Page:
Health officials in Kyrgyzstan have said that around 70 percent of girls between the ages of 11 and 14 have been vaccinated against Human Papillomavirus, or HPV, as part of an ongoing campaign to reduce rates of cervical cancer.
That figure is being hailed as a success by the authorities, although more could have been done without the prevalence of anti-vaccination sentiments among the public.
Gulbara Ishenapysova, director of the national immunization center, says that work on the vaccination program began in 2017, but that implementation was hampered by costs and the onslaught of the COVID-19 pandemic.
The vaccination agenda is viewed as particularly urgent as cervical cancer is the most common cause of death among women in Kyrgyzstan affected by oncological diseases. HPV is primarily spread through sexual contact and some forms of it can cause cervical cancer, as well as other types of the disease.
The HPV vaccination program was first introduced in Kyrgyzstan in late 2021. Before that, the vaccination was hard to obtain other than in private clinics, where shots typically cost around $200. Average salaries in Kyrgyzstan currently stand at $280.
The U.S. Centers for Disease Control and Prevention recommends administering HPV vaccinations around the ages of 11 or 12. Vaccinations are administered in two or three doses.
There are around 240,000 girls in Kyrgyzstan in the age group eligible for free vaccinations, so the number of available shots is less than ideal. More than 358,000 shots have been given to the country under the auspices of the Global Alliance for Vaccines and Immunization, or GAVI, which is perhaps best known for its work distributing COVID-19 vaccinations worldwide. Another 29,400 doses of the vaccine have been bought by the government at a cost of $132,300, the Health Ministry has said.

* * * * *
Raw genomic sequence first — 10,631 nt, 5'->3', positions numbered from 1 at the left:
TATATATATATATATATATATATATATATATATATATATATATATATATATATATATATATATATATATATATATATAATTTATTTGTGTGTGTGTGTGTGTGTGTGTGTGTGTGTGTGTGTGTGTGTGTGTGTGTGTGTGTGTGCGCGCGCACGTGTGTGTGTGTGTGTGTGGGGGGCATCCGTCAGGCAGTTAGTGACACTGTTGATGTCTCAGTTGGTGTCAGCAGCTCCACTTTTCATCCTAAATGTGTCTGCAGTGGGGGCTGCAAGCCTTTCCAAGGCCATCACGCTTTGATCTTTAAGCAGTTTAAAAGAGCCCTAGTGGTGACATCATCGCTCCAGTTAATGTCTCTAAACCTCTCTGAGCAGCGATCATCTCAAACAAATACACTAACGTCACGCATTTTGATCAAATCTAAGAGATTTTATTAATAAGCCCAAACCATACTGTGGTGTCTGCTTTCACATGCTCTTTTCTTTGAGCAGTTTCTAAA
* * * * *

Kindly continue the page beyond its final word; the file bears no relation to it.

That potentially left around 100,000 eligible girls, around 20 percent of the total, without access to the vaccine.
In fact, though, demand has been constrained by suspicion over the vaccination drive, which has hampered the efforts of health officials.
According to the Health Ministry, vaccines are most often rejected in the capital, Bishkek, and the Chui region, where only around 45 percent of eligible girls are vaccinated against HPV. In the regions of Talas, Jalal-Abad and Osh, the uptake is closer to 85 percent.
“There is more trust in medical workers in the regions. In Bishkek, there is more trust in social networks, WhatsApp groups and the tabloid press,” Ishenapysova, the director of the national immunization center, told Eurasianet. “We will work harder with Bishkek… The population there is heavily conditioned by antivax sentiment.”
Where possible, HPV vaccinations are also administered to young boys, but in light of limited availability, the focus for now is on girls. Health authorities estimate that 20 women out of 100,000 in Kyrgyzstan develop cervical cancer every year. The figure is the highest in Central Asia and is 1.3 times the global average, the Health Ministry has said.